Another lesson I have learned is the importance of understanding food systems. When we are growing our own food, we begin to understand the value of taking time to care for the plants beyond just the nourishment they provide. Recognizing when a plant is diseased or nutrient-deprived, treating the malady and then seeing it return to health, drives this notion home. Sure, the potato underneath or the peas further up the vine will be better for us because we eliminated the disease–but it is by treating the plant that we come to understand its value as part of God’s creation beyond its usefulness. This lesson cannot be more important in a time in which people are increasingly valued based upon how “useful” they are. Therefore, when I can engage a high school student to think about the value of a plant beyond immediately obvious utilitarian goods, I find myself connecting Jesus’ teaching to a direct, visceral experience that often opens new paths to understanding God.
The Value of Community
Living on a farm allows us to engage in care for creation with every decision, conversation and action. By our involvement in the local food system, we farmers are deciding to reject the corporate farm business model and instead accept the traditional farming goal of feeding people in the local community. When conversing about these values, we can spread the message of the importance of mercy and caring for others. In acting out these decisions, we can intimately become part of the daily lives of those in the community. These connections, in turn, strengthen the bonds of trust and relationship, resulting in stronger communities.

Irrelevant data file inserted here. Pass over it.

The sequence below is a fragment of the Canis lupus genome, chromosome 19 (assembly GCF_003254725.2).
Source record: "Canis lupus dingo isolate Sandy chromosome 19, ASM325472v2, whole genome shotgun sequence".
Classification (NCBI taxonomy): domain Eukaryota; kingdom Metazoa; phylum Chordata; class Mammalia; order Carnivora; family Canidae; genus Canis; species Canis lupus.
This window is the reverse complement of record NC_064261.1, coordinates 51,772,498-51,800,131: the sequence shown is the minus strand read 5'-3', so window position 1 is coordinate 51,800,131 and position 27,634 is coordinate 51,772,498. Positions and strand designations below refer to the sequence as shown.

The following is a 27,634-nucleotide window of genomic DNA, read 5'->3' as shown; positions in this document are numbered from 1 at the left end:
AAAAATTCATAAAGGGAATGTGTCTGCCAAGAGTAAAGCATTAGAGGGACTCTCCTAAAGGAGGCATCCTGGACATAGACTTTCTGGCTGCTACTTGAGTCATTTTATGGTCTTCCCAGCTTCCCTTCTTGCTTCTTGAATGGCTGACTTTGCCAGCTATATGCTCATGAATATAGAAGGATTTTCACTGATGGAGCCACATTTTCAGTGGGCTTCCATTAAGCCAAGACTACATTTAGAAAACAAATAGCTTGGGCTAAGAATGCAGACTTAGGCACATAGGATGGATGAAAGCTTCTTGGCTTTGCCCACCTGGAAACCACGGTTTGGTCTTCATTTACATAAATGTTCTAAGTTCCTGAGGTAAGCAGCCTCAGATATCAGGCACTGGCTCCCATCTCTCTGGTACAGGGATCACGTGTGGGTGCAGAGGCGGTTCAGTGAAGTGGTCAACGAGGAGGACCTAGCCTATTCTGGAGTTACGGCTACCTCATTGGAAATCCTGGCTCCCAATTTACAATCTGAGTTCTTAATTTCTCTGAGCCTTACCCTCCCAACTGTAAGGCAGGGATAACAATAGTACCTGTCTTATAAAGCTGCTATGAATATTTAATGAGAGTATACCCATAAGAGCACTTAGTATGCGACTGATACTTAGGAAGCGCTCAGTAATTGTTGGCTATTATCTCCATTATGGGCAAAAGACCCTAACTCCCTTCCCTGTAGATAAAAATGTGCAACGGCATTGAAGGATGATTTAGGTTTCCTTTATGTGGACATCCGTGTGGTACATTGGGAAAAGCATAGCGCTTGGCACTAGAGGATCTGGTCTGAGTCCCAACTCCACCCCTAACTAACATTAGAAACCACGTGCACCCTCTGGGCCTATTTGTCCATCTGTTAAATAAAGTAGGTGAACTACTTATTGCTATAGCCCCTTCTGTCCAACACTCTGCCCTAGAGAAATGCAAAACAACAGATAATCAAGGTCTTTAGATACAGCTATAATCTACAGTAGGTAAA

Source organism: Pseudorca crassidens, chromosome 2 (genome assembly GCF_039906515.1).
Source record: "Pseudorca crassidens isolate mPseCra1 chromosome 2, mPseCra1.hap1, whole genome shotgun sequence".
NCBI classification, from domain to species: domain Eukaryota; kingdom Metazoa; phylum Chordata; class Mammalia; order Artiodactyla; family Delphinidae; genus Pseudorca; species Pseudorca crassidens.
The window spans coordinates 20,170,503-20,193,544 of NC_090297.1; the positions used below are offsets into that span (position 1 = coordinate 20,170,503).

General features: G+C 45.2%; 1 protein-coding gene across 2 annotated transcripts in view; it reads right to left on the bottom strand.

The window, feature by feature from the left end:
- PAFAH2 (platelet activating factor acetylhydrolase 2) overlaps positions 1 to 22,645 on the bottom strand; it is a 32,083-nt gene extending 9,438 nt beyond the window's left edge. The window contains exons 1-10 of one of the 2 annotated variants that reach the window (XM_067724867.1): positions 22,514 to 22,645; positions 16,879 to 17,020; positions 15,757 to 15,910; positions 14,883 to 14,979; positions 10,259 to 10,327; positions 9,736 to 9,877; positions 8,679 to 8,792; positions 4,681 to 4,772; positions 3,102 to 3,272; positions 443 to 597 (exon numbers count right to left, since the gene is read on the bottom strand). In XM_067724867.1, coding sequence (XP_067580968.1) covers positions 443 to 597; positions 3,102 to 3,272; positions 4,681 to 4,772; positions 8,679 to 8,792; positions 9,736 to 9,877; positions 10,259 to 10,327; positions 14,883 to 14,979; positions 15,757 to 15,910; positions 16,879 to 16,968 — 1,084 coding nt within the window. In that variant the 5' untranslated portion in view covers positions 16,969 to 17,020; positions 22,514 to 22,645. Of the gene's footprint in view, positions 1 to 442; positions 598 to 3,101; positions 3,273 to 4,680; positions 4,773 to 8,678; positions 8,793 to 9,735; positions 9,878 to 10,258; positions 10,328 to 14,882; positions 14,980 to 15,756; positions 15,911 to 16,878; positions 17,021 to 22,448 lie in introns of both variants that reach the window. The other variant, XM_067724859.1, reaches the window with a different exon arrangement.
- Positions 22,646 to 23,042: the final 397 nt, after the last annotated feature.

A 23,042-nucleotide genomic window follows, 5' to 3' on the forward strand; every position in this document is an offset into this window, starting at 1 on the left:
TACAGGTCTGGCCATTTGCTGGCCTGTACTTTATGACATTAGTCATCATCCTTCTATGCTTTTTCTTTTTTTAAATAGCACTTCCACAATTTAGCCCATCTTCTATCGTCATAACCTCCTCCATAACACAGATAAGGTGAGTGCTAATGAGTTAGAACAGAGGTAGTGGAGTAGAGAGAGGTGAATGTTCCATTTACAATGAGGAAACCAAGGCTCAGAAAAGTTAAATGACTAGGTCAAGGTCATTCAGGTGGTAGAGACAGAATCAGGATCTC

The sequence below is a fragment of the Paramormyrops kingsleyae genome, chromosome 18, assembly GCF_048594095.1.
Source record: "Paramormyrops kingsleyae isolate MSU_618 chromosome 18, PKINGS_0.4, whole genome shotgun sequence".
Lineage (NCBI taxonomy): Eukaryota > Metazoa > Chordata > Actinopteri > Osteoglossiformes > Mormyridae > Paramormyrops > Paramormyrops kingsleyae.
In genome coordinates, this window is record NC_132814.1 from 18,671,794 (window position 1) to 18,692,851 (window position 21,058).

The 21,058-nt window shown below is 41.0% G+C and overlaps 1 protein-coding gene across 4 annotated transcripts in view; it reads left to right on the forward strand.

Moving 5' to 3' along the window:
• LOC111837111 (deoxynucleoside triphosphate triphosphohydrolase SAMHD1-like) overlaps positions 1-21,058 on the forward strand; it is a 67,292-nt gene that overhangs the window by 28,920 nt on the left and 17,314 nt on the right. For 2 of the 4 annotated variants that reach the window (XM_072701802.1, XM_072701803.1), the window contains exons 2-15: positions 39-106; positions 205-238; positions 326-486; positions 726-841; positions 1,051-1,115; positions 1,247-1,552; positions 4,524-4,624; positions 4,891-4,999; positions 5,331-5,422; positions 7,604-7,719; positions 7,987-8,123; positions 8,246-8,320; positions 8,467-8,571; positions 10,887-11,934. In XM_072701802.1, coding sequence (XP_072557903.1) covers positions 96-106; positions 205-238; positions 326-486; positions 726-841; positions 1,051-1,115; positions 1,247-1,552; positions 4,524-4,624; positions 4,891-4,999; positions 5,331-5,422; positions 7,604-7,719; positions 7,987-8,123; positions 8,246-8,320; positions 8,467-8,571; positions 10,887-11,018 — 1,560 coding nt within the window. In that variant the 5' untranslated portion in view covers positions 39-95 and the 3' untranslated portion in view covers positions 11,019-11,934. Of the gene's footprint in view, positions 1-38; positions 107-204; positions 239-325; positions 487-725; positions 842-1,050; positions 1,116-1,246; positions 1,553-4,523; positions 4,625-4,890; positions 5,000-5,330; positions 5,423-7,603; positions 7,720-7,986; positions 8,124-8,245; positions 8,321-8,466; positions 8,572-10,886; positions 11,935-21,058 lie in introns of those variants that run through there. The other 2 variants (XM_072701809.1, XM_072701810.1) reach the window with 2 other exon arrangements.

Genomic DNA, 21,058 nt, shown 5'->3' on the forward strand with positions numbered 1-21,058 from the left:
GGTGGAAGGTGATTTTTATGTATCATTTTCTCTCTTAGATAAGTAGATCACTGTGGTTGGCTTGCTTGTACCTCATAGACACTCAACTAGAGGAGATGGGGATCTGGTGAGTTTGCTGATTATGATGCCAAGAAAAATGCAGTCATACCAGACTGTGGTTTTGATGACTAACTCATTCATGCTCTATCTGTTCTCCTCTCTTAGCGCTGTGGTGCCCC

For my part, beginning my journey in intentional plant cultivation in my twenties has had and will have important impacts. Personally, I am more aware of how my decisions affect the people and environment around me. In my community, I have seen the bonding and friendship that comes from sharing a wonderful meal made from the vegetables I have helped grow.
The future holds even greater returns for the investment of time, talent and treasure that I have made in sustainable ways that encourage environmental and human health. I have learned the joy of toiling with those around me to bring forth abundant life from the soil. I have also learned the important lesson that there is always more to do in the garden. So, it is unreasonable to expect us to do more than we can with the time we have and the skills we are given. Much like in life, we are ministers, not messiahs. In this way, the garden has already driven home lasting life lessons that I carry with me, and this is truly invaluable.
– Joseph Riley lives and works at Bethlehem Farm in West Virginia.